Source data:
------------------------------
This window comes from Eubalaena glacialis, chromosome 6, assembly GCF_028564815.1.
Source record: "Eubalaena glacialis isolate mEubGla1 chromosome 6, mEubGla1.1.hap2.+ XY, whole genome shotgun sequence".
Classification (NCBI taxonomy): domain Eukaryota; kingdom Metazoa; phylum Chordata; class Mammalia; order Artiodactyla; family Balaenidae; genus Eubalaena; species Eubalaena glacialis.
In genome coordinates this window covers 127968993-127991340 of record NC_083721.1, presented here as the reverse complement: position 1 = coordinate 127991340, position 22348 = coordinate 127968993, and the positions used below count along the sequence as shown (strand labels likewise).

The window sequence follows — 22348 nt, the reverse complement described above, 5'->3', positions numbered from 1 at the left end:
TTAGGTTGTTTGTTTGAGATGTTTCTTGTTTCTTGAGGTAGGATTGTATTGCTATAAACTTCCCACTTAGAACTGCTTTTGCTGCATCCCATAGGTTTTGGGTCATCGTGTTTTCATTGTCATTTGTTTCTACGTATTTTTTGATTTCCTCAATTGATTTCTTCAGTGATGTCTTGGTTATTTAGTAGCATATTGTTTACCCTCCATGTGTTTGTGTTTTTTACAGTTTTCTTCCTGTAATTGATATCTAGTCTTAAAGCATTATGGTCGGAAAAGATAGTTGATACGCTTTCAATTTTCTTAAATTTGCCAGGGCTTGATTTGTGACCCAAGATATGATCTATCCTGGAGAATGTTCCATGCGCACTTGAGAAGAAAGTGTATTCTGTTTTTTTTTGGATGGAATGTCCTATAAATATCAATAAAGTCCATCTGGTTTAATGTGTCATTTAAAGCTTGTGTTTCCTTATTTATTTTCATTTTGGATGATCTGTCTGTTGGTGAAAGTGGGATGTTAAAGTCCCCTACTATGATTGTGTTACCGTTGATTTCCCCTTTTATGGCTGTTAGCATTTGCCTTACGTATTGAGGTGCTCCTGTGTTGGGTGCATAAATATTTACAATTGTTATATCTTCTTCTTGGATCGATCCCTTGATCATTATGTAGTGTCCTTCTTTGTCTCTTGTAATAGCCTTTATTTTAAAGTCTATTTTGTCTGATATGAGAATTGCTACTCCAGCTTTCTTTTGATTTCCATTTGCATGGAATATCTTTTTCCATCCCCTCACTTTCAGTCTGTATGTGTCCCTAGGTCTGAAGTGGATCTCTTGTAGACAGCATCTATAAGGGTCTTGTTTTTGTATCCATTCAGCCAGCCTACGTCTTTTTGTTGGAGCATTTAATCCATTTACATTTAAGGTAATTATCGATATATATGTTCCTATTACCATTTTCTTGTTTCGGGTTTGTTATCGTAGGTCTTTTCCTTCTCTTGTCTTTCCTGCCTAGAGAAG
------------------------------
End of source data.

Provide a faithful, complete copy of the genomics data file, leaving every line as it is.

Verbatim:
This window comes from Eubalaena glacialis, chromosome 6, assembly GCF_028564815.1.
Source record: "Eubalaena glacialis isolate mEubGla1 chromosome 6, mEubGla1.1.hap2.+ XY, whole genome shotgun sequence".
Classification (NCBI taxonomy): domain Eukaryota; kingdom Metazoa; phylum Chordata; class Mammalia; order Artiodactyla; family Balaenidae; genus Eubalaena; species Eubalaena glacialis.
In genome coordinates this window covers 127968993-127991340 of record NC_083721.1, presented here as the reverse complement: position 1 = coordinate 127991340, position 22348 = coordinate 127968993, and the positions used below count along the sequence as shown (strand labels likewise).

The window sequence follows — 22348 nt, the reverse complement described above, 5'->3', positions numbered from 1 at the left end:
TTAGGTTGTTTGTTTGAGATGTTTCTTGTTTCTTGAGGTAGGATTGTATTGCTATAAACTTCCCACTTAGAACTGCTTTTGCTGCATCCCATAGGTTTTGGGTCATCGTGTTTTCATTGTCATTTGTTTCTACGTATTTTTTGATTTCCTCAATTGATTTCTTCAGTGATGTCTTGGTTATTTAGTAGCATATTGTTTACCCTCCATGTGTTTGTGTTTTTTACAGTTTTCTTCCTGTAATTGATATCTAGTCTTAAAGCATTATGGTCGGAAAAGATAGTTGATACGCTTTCAATTTTCTTAAATTTGCCAGGGCTTGATTTGTGACCCAAGATATGATCTATCCTGGAGAATGTTCCATGCGCACTTGAGAAGAAAGTGTATTCTGTTTTTTTTTGGATGGAATGTCCTATAAATATCAATAAAGTCCATCTGGTTTAATGTGTCATTTAAAGCTTGTGTTTCCTTATTTATTTTCATTTTGGATGATCTGTCTGTTGGTGAAAGTGGGATGTTAAAGTCCCCTACTATGATTGTGTTACCGTTGATTTCCCCTTTTATGGCTGTTAGCATTTGCCTTACGTATTGAGGTGCTCCTGTGTTGGGTGCATAAATATTTACAATTGTTATATCTTCTTCTTGGATCGATCCCTTGATCATTATGTAGTGTCCTTCTTTGTCTCTTGTAATAGCCTTTATTTTAAAGTCTATTTTGTCTGATATGAGAATTGCTACTCCAGCTTTCTTTTGATTTCCATTTGCATGGAATATCTTTTTCCATCCCCTCACTTTCAGTCTGTATGTGTCCCTAGGTCTGAAGTGGATCTCTTGTAGACAGCATCTATAAGGGTCTTGTTTTTGTATCCATTCAGCCAGCCTACGTCTTTTTGTTGGAGCATTTAATCCATTTACATTTAAGGTAATTATCGATATATATGTTCCTATTACCATTTTCTTGTTTCGGGTTTGTTATCGTAGGTCTTTTCCTTCTCTTGTCTTTCCTGCCTAGAGAAG